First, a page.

Food and Pantry program

How to Implement a Food and Pantry Program at Work

February 2nd is Jour de Crêpe in France, or Day of the Crêpe. An odd holiday, but because of my dual link to France, I thought it was worth mentioning. For those who don’t know, I am a dual French and Canadian citizen. I’m no longer as fluent in French as I’d like to be, but I still adore all things French and am partial to the culture. Mostly particularly the food.

As an introvert, I’m not given to much small talk. When I do have to engage with people, the topic that gets me warmed up the most is food. Then I think about the workplace and how food, no matter the size of the organization, plays a pretty central role in bringing people together. Whether it’s that monthly birthday cake, which most people have a love-hate relationship with, or the holiday potluck which seems to be a standard among the over 30 crowd, food brings people together like nothing else does.

Today, more and more workplaces are stocking up their kitchens with snack and food items. Gone are the days of basic coffee or tea. Now it’s not unusual to have Nespresso machines, specialty teas, and flavour syrups lining the kitchen counters. Fruit baskets, healthy yogurt, nuts and berries, even cereal are staples of many downtown Toronto kitchens. During the recruitment process, HR professionals and executives tout the wonders of the office kitchen and the wonderfully stocked pantry. The food bill for some of these pantries is not low, but leaders and owners gladly shell out the money because it keeps the workforce engaged, in the office, and happily stuffed with (mostly) healthy fare. Employees love that they don’t have to spend their hard-earned dollars on generic snacks from overpriced food courts and convenience stores. Go to the kitchen to stretch your legs, grab a snack and resume the grind. Everyone is happy.

So, how exactly do go about setting up a food and pantry program at work. Here are 6 things to keep in mind as you take your workplace perks to the next level.

1. Survey your employees

This doesn’t have to be a formal survey. Simply keep your eyes and ears open for what people are saying. Would they appreciate a food program? What type of food would they like to see. The key isn’t to get everything on everyone’s list. The key is to see whether most of your employees would appreciate such a program.

2. Survey your industry

I’m not saying that you need to copy whatever is going on with your competitors, but if every other company has a stocked pantry and a food program, then it would be in your best interest to have such a program too. It’s a candidate attraction and retention tool.

3. Assess the costs

If you’re a bootstrapping start-up, investing in a food program might not be on the top of your priority list, however, those are the exact companies that need all the help they can get to attract people over. More and more employees stay with employers who offer the best perks over the highest salary. Assessing costs also involves looking at the vendors and doing a comparative study of who would be able to deliver food and snacks you want at the best price.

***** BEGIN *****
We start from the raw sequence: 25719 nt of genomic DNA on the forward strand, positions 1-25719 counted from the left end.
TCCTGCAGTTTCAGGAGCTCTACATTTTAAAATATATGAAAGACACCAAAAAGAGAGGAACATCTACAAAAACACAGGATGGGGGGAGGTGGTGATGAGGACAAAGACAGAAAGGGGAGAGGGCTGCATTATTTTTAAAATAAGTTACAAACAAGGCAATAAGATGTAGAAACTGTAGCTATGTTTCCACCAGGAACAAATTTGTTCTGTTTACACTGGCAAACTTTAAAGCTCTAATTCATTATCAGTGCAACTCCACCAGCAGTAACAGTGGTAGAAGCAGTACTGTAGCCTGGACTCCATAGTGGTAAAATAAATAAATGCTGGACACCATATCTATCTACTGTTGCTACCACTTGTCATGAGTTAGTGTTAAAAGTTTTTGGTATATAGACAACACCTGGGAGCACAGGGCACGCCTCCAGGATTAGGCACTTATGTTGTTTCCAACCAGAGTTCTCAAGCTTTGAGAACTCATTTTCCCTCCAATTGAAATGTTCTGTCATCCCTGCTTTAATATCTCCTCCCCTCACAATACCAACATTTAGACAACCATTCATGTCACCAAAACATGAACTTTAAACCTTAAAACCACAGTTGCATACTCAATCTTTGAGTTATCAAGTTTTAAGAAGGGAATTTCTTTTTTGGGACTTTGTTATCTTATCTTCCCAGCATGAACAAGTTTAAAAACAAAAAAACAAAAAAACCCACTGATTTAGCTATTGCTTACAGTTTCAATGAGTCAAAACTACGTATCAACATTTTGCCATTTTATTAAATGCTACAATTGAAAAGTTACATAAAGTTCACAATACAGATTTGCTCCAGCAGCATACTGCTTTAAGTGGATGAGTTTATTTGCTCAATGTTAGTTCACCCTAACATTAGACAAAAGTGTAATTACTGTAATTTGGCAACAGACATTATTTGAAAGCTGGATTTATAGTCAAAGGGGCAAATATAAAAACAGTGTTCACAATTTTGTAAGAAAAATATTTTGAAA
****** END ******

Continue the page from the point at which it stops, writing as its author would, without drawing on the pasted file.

4. Assign a person or pool of people to manage the pantry

I can’t stress this enough. You need to have at least one person in place whose job description includes managing the office kitchen and pantry stock. This person needs to know that people will complain to them about the quality or selection of food, and they need to have a thick skin and the maturity to know which suggestions are legitimately worthy of entertaining and which ones are meaningless.

5. Have a “Clean up after yourselves” policy

There’s a dark side to having a food program in place. I’m not sure if people leave their home kitchens a mess, or whether people treat the office kitchen as a public place that doesn’t deserve their attention and care, but if I had a dollar for every dirty kitchen I came across, I wouldn’t need a side hustle. It’s important to let people know that the food program is a perk, and everyone needs to respect the eating area by cleaning up after themselves.

6. Be willing to splurge on healthy items

While it’s cheaper to have snacks like chips and cookies, it’s worthwhile having healthy snacks in the food program. Nuts, berries, fruits, cereal, granola bars, low calorie snack items, and yogurt cups are tasty and nutritious and shows employees that you care about their health and well being.

Having a food and pantry program doesn’t have to be expensive, particularly for small businesses. Start small and work your way up. Finally, the most important piece of advice I have for owners and leaders is to use the food program themselves. You need to know what is in that pantry, how fast it “moves” and whether the selection is one that represents your and your company’s values.

Above all, have fun with food in the workplace. It’s an amazing way to bring your people together!

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